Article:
When lying down, the child can exercise as much as it wants. When placed in a Baby Floor Seat too soon, the child is forced to fight gravity for as long as a parent decides to leave the child in the seat.
Many parents believe that when their children are trying to move and crawl around they do so because they are uncomfortable while this is just curiosity. Once the child is ready to sit up, it will sit up when its tired of laying down.
Claim: “The upright position provides an improved visual field of the environment”
Pediatrician’s view: When sitting upright there is indeed a larger visual field of the environment. However, being forced into a Floor Seat, this is not beneficial for the child at this stage.
When the child is on its tummy it can stabilize a horizontal visual field as well and train its back and neck muscles at the same time, without the negative effects of being forced to sit in an upright position.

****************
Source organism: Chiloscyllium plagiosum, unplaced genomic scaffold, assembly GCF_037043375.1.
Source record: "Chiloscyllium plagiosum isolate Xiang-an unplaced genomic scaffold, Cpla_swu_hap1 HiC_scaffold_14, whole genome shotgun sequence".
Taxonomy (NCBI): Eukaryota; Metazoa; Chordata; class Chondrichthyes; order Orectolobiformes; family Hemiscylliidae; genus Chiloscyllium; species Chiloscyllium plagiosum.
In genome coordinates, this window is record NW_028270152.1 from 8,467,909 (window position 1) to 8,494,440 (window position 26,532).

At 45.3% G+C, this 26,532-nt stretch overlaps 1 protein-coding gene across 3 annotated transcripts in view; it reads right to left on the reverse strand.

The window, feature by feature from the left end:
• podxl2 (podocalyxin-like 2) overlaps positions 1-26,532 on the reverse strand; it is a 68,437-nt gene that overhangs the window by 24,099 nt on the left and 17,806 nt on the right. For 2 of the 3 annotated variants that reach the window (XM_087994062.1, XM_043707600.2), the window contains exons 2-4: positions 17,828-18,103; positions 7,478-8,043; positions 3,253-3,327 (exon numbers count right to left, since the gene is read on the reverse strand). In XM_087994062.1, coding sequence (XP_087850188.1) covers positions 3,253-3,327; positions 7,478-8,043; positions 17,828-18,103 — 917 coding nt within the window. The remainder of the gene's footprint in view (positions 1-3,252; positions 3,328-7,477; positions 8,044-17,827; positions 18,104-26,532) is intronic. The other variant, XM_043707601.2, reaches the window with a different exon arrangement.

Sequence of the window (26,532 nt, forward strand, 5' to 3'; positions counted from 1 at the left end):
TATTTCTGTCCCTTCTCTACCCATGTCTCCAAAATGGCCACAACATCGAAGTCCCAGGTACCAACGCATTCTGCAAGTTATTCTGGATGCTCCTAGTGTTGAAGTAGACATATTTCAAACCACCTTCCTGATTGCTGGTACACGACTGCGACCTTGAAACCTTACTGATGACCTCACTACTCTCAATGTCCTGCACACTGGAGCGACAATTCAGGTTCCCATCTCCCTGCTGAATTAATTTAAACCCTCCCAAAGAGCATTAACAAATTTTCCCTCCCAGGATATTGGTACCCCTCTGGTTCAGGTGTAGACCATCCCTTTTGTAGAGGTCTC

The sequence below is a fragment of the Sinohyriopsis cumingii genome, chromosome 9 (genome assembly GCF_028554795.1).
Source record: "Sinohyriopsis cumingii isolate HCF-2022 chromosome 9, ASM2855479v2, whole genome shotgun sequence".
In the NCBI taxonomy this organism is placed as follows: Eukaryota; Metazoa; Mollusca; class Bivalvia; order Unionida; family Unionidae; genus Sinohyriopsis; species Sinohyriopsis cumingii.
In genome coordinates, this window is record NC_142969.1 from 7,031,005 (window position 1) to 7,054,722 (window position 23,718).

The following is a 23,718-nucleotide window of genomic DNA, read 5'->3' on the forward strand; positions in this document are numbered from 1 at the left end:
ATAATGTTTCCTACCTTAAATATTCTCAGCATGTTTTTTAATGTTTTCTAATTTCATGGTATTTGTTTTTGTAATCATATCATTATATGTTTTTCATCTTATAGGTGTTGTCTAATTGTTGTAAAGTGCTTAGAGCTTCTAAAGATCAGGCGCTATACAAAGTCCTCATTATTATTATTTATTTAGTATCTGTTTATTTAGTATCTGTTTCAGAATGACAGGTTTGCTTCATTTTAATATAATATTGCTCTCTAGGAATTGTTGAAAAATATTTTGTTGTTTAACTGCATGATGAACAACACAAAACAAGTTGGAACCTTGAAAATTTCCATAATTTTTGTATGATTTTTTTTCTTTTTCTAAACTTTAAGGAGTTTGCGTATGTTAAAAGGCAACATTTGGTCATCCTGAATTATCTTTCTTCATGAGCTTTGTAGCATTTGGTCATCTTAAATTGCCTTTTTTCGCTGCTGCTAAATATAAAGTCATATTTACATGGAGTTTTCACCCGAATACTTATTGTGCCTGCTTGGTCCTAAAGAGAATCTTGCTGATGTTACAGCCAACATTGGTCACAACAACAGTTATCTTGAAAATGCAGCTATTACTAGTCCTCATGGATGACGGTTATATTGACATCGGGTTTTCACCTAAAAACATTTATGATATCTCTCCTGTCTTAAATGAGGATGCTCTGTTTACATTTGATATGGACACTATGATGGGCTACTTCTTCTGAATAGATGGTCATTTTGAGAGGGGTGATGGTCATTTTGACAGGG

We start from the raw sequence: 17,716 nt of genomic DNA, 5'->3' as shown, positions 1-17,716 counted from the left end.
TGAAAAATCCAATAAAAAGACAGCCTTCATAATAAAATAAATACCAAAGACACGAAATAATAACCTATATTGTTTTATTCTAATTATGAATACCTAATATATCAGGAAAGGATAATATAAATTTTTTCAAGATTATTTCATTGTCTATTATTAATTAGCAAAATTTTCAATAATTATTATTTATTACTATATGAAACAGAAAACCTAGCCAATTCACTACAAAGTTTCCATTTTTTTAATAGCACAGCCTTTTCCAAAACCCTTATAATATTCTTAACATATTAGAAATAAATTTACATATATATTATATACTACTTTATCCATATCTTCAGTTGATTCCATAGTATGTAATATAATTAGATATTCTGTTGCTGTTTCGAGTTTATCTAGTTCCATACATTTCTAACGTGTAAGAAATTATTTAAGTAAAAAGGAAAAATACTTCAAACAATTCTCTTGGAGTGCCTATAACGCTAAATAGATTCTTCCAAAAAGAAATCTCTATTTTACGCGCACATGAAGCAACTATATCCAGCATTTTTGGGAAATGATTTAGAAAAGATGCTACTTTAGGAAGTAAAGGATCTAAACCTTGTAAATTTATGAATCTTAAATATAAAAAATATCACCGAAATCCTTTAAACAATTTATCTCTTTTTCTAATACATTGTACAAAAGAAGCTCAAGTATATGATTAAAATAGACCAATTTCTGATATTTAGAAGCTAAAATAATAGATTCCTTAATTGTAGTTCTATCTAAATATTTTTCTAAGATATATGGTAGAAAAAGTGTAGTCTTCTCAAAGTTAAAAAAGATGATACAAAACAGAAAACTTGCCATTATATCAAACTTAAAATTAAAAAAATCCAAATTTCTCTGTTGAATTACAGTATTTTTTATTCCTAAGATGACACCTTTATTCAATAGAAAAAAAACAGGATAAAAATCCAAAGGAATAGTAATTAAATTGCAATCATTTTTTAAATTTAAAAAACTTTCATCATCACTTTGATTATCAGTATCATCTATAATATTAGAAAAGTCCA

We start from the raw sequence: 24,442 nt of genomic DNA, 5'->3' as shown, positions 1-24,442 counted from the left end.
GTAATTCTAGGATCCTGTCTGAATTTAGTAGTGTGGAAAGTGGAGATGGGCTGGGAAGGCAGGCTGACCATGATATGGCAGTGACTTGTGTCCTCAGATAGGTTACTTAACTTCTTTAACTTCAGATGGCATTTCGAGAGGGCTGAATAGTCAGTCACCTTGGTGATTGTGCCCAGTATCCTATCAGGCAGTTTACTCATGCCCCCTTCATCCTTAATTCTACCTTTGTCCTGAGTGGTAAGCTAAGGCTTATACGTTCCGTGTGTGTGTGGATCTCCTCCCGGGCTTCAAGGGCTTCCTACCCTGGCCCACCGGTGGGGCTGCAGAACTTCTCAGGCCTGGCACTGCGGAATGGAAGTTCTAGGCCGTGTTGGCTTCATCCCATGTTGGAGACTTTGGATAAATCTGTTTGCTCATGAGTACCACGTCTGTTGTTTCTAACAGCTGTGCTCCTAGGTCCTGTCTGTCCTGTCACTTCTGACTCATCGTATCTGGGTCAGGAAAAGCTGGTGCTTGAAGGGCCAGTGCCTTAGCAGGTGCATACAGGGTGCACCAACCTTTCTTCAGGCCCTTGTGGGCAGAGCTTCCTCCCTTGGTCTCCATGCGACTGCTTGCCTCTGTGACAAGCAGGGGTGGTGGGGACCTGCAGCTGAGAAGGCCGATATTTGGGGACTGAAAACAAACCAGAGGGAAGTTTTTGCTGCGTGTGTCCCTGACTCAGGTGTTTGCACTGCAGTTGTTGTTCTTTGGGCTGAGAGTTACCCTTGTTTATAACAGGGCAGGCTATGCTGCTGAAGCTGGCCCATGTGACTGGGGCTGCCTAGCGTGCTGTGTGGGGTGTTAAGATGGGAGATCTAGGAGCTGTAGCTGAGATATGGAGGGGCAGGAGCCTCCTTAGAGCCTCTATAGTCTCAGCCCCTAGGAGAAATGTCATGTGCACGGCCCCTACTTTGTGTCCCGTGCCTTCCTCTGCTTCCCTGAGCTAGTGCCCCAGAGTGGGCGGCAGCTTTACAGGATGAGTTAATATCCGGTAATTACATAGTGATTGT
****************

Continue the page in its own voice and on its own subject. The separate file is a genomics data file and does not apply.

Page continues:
If you allow your child to develop at its own time, both you and your child will reap the benefits at a later stage.
As you can see, Baby Floor Seats provide little to no benefit for the development of your child. So, it is an overstatement to say they are good for your child. For occasional and brief use, it can be a convenient tool but if you want to use it for longer periods of time, it is important to wait until your child is 100% ready.
When can your child use a Baby Floor Seat?
Many brands provide an age number or a minimum weight as a threshold to start using a Baby Floor Seat. However, these are just overall indications and they are by no means to right indicators as it is the stage your child is in that determines whether it is OK to start using the seat.
All children develop at different speeds, so every child reaches the right level of maturity at a different age. As we mentioned before, there is no need to hurry this process, as it will work counterproductive in the long run and even impair the future development of your child.
So, how do you know when your child is ready?